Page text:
I had planned to return to my Lindsey McCall mystery series after publishing, I, Claudia A Novel of the Ancient World, but then Saul-quite literally- showed up in my head.

Saul of Tarsus is an intriguing and well developed character. What were some themes that guided his character development?

It took me a while to recover from the implanted idea of writing a book about the Apostle of the Apostles. I wrote this in the afterword of the book: Upon completing my last novel, I was stunned to “hear” that my next book would be about St. Paul … Apostle of the Apostles. On more than one occasion, I complained to my husband that this was one of the most foolhardy efforts I had ever taken on. I could only console myself with the fact that it was not my idea but Someone Else’s. As I sat reeling from the implanted idea and began to research Saul of Tarsus, I grew more and more enthusiastic …excited, even. Perhaps I could penetrate the obscurity with which the early life of St. Paul is shrouded. How could I manage such a task? Because, as I continued to study, search, think, I realized that Saul of Tarsus is a man I get. Get as in, AHA! I know what certainty tastes like, and Saul of Tarsus was a man of certainty.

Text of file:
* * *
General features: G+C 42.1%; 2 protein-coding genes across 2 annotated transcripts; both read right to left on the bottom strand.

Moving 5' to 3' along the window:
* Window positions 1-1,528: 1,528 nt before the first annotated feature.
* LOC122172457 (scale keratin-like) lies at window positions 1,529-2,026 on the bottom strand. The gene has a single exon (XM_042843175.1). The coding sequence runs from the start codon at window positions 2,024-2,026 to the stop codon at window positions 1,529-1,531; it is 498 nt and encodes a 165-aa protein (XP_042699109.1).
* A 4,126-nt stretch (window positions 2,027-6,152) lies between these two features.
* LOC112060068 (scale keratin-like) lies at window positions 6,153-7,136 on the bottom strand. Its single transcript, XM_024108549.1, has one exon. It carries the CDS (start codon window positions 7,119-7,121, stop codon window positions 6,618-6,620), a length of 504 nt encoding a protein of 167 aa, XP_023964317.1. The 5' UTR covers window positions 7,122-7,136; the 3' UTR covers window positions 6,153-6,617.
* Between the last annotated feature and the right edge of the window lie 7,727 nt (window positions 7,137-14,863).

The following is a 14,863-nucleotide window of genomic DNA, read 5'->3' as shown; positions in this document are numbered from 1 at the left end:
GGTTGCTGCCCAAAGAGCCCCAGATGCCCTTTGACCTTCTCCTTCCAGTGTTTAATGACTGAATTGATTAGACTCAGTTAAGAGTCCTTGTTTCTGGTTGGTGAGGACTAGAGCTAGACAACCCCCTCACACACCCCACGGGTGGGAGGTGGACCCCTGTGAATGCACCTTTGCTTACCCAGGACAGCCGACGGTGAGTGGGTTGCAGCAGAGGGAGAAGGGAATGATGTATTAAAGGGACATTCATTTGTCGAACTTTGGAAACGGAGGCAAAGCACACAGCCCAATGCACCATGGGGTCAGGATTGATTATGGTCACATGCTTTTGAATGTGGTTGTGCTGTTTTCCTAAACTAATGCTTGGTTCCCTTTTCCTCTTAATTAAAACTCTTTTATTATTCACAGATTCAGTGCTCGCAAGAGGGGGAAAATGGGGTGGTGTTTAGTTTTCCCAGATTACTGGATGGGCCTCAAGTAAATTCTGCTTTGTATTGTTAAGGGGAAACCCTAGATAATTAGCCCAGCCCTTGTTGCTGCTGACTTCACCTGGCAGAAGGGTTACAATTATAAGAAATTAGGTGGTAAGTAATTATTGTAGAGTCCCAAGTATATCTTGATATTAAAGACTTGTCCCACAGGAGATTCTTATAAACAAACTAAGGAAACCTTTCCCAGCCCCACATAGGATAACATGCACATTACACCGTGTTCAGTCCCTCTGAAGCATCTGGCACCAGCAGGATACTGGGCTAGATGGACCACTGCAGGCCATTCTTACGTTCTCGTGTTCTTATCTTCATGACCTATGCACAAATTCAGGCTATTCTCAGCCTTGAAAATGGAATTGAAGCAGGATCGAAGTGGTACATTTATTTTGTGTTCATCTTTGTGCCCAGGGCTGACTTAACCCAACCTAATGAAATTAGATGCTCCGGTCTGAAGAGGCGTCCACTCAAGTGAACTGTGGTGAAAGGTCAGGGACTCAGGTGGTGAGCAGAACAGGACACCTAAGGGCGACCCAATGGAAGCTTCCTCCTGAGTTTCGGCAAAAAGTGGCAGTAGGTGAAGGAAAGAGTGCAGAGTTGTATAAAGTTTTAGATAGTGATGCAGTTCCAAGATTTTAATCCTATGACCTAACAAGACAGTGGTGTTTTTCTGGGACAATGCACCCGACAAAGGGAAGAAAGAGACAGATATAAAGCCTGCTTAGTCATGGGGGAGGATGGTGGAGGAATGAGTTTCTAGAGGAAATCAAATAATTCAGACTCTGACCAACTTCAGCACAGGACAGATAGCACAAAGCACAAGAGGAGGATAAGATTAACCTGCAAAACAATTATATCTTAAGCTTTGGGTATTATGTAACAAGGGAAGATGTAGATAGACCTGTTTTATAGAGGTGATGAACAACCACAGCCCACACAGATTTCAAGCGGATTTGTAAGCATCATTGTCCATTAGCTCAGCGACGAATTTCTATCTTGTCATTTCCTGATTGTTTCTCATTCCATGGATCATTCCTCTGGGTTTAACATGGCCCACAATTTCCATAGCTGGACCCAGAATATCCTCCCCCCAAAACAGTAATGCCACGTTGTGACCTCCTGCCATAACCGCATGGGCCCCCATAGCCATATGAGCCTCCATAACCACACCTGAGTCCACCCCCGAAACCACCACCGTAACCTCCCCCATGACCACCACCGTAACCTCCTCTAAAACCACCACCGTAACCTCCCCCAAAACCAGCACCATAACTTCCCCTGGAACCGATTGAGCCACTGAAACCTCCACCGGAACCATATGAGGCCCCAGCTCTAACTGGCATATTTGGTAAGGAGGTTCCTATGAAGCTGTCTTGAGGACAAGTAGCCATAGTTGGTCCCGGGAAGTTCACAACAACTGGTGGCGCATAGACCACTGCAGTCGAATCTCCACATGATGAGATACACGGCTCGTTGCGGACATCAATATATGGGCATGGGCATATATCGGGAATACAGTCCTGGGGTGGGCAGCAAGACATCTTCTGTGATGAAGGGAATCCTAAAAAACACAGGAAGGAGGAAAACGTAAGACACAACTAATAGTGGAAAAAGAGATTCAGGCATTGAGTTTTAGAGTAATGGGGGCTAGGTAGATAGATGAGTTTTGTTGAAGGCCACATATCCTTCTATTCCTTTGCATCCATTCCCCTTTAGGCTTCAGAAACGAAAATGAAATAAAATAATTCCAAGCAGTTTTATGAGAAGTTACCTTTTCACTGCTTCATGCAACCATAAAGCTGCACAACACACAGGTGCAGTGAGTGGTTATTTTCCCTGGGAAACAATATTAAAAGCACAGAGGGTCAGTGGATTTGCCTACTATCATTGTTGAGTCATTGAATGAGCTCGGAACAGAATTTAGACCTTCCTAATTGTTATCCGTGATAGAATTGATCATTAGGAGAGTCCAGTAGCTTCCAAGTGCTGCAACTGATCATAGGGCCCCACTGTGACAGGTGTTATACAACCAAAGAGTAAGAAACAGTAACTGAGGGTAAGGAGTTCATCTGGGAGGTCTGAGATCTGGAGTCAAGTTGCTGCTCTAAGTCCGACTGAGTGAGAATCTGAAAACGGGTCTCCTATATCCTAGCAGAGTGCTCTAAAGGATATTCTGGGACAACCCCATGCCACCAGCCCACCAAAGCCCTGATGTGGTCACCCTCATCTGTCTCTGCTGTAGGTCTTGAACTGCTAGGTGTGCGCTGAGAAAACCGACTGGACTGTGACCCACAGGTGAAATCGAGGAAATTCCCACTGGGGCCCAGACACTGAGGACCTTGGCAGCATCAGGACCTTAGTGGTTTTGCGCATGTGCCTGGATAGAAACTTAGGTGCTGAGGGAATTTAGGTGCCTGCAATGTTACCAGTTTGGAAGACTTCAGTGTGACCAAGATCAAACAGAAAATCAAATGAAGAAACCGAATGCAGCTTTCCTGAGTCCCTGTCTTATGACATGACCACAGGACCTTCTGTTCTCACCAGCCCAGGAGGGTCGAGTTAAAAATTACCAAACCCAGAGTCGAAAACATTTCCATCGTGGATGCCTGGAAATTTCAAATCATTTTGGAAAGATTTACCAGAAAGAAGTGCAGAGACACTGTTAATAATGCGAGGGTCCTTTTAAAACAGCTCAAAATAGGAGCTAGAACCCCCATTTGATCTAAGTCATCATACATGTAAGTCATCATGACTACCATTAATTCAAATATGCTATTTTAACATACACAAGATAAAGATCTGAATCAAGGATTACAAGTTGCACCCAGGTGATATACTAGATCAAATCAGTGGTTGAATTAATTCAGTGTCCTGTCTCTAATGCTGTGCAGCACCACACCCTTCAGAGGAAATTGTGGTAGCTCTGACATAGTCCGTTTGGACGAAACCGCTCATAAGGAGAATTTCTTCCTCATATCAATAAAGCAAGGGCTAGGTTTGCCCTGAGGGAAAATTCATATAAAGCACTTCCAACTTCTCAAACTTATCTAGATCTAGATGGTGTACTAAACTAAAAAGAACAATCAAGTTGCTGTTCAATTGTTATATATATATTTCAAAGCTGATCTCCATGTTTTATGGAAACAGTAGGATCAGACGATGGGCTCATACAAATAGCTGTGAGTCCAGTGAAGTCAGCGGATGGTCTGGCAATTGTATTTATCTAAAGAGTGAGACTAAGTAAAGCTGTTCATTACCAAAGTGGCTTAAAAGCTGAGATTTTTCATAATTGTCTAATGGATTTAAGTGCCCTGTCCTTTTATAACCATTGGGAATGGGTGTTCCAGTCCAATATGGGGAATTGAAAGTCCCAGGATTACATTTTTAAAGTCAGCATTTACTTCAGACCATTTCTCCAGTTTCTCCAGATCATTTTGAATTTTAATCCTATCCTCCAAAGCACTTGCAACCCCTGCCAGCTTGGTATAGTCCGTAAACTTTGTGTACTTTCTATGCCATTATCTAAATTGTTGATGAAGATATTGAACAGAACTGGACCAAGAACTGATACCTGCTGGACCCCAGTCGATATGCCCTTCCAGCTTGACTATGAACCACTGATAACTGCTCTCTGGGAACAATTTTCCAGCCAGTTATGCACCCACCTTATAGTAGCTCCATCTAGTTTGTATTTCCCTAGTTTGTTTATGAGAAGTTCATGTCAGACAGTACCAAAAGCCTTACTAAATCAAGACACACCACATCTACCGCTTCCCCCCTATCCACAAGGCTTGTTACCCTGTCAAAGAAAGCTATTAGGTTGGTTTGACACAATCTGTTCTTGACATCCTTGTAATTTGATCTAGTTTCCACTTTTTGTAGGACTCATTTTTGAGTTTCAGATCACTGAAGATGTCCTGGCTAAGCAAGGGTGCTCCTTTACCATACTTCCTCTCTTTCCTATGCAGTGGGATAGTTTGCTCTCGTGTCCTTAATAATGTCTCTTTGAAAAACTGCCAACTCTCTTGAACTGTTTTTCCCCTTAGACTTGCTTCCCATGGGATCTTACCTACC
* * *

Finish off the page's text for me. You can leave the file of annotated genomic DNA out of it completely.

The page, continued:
I enjoyed the well researched content in this book. What kind of research did you undertake to ensure the books accuracy?

In two words, a lot. But very quickly I realized that no one knew about the early life of Saul other than the barest of details. Most scholars did not even attempt to guess. That left me a vast open field of conjecture. There were a few books which were enormously helpful, particularly on the prayers of the time, Gamaliel and the Sanhedrin. I reference those at the end of the book.

What is the next book that you are working on and when will it be available?

Plausible Liars– A Dr. Lindsey McCall medical mystery, available late this year.

Author Links: GoodReadsTwitterFacebookWebsite

My Name Is Saul: A Novel of the Ancient World by [Lin Wilder]

St. Paul the Apostle is a towering biblical figure, but almost nothing is known about his early life as Saul of Tarsus.

As death loomed over him at Mamertine Prison in Rome, under the watchful eye of his jailer and final follower Aurelius, he wrote:

I will die tomorrow. In the morning, around sunrise.

There are two things for which I am eminently grateful: That I have been permitted to have fought the good fight and finished the race marked out for me; and that I will not have to endure another winter in this place.

Starting from that pivotal moment, blending historical fact with audacious creativity, the author of the award-winning I, Claudia propels us back through the life of the man who would become St. Paul. Her vividly imagined, well-founded tale of loss, transformation, and divine intervention will captivate believers and non-believers alike who yearn for the human truth and drama behind the scriptures.